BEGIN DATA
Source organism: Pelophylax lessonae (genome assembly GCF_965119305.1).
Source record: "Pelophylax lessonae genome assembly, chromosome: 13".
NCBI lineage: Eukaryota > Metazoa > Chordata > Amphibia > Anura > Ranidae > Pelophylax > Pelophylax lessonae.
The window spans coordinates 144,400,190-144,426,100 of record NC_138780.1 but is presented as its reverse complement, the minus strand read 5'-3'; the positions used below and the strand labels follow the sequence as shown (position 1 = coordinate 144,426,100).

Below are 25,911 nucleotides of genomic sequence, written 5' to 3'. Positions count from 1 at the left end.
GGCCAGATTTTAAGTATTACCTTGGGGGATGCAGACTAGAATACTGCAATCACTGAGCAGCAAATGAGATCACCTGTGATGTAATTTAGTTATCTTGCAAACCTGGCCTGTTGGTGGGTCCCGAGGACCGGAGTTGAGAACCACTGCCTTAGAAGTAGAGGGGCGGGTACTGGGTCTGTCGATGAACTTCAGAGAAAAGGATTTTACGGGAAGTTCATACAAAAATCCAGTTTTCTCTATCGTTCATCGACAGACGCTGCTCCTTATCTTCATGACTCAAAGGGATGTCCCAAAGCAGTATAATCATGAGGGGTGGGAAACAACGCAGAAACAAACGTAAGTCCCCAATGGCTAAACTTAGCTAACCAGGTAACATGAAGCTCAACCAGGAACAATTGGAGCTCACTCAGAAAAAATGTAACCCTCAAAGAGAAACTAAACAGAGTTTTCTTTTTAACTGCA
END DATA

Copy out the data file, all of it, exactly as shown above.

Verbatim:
Source organism: Pelophylax lessonae (genome assembly GCF_965119305.1).
Source record: "Pelophylax lessonae genome assembly, chromosome: 13".
NCBI lineage: Eukaryota > Metazoa > Chordata > Amphibia > Anura > Ranidae > Pelophylax > Pelophylax lessonae.
The window spans coordinates 144,400,190-144,426,100 of record NC_138780.1 but is presented as its reverse complement, the minus strand read 5'-3'; the positions used below and the strand labels follow the sequence as shown (position 1 = coordinate 144,426,100).

Below are 25,911 nucleotides of genomic sequence, written 5' to 3'. Positions count from 1 at the left end.
GGCCAGATTTTAAGTATTACCTTGGGGGATGCAGACTAGAATACTGCAATCACTGAGCAGCAAATGAGATCACCTGTGATGTAATTTAGTTATCTTGCAAACCTGGCCTGTTGGTGGGTCCCGAGGACCGGAGTTGAGAACCACTGCCTTAGAAGTAGAGGGGCGGGTACTGGGTCTGTCGATGAACTTCAGAGAAAAGGATTTTACGGGAAGTTCATACAAAAATCCAGTTTTCTCTATCGTTCATCGACAGACGCTGCTCCTTATCTTCATGACTCAAAGGGATGTCCCAAAGCAGTATAATCATGAGGGGTGGGAAACAACGCAGAAACAAACGTAAGTCCCCAATGGCTAAACTTAGCTAACCAGGTAACATGAAGCTCAACCAGGAACAATTGGAGCTCACTCAGAAAAAATGTAACCCTCAAAGAGAAACTAAACAGAGTTTTCTTTTTAACTGCA